Dolly Parton + Hello God

by

Riley Johnson

Updated

April 17, 2024

Updated

April 17, 2024

Updated

April 17, 2024

“Hello God” is one of Dolly Parton’s top hits that is included in her thirty-ninth solo studio album, “Halos & Horns,” released on July 9, 2002. The album is one of Parton’s critically acclaimed bluegrass trilogy in her experimentation with bluegrass and folk sounds. 

In 2022, Dolly Parton performed “Hello God” at the 36th annual Country Music Awards in Nashville, TN, backed by The Church Christ Choir of Nashville. 

“Halos & Horns” was nominated for a Grammy Award for Best Country Album in 2003. It is one of Dolly’s albums that highlights storytelling with her spiritual inclinations. The album peaked at #60 on the Country charts. 

Meaning Behind the Song 

“Hello God” was written just one day after the 9/11 attacks. Within the morning of September 11, 2001, Dolly was shooting a video for a modern ride at Dollywood near Pigeon Fashion, Tennessee. Since they had no cellphone reception, they were unaware of the tragic events unfurling in New York City until a lady ran out of the farmhouse shouting about the Twin Towers. A few individuals on the film team were city residents who were panicking about the fate of their cherished ones.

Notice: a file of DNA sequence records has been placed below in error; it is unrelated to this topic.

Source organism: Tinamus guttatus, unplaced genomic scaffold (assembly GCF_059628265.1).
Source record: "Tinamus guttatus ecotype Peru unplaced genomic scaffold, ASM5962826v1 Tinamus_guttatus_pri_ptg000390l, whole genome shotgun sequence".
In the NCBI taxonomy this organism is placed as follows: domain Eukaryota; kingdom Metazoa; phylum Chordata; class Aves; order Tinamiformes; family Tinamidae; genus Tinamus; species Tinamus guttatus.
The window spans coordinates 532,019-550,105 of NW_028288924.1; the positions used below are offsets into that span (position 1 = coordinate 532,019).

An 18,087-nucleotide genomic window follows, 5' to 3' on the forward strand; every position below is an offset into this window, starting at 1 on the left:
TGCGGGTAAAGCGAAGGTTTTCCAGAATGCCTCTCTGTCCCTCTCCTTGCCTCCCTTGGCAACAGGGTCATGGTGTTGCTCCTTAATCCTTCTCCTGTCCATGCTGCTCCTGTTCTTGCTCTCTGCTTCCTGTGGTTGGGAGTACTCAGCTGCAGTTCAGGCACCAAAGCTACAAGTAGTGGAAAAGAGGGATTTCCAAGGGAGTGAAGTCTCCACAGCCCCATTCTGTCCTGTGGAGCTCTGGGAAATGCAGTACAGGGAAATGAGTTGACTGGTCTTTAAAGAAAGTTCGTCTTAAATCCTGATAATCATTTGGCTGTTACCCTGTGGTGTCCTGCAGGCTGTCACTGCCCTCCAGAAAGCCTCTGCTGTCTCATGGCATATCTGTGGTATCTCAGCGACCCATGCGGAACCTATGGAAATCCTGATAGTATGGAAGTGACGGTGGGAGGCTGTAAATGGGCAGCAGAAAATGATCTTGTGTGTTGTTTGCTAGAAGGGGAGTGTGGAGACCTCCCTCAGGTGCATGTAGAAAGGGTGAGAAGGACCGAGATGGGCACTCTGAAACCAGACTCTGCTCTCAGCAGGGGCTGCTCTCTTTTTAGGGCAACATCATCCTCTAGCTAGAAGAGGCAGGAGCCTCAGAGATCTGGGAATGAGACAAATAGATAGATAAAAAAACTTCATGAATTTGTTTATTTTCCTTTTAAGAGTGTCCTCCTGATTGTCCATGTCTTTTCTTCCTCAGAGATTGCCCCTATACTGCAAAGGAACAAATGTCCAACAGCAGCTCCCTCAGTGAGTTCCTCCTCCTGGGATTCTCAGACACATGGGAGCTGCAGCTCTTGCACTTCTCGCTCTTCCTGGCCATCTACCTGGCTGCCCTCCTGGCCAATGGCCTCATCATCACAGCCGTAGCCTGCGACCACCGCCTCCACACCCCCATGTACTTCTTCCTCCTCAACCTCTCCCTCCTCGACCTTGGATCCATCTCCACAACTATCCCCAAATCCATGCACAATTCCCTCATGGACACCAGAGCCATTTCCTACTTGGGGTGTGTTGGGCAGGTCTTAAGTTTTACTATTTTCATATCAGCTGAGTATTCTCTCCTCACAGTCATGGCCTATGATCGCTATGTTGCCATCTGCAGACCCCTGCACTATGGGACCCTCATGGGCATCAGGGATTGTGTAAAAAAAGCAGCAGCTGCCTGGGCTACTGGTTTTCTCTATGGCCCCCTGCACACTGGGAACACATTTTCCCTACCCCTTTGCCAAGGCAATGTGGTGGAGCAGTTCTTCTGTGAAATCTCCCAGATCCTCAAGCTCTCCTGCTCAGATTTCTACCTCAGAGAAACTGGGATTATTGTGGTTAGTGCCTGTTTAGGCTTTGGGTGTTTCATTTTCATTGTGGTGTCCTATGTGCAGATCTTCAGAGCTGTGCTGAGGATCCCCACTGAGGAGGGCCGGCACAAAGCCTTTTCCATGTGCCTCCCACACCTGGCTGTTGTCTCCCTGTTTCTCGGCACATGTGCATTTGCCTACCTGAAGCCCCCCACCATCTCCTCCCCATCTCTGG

As she was writing the song, Dolly said that she felt that the song was “given to her. As she wrote the lyrics, she also realized how fragile we are and how small life really is. She had an awareness that everything can change in a blink of an eye.  

To Dolly Parton, “Hello God” is one of those songs that “write themselves.” To her, it was a song that called out to her, compelling her to write it. The lyrics of the song became a prayer and a poignant plea to the divine, openly asking questions about the situation of the world. It is also a sincere request for guidance, peace, and understanding. 

Her song invites listeners into an intimate conversation with the divine, making it a deeply moving and resonant experience. 

Watch the video of “Hello God” by Dolly Parton as a time of reflection.


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Dolly Parton


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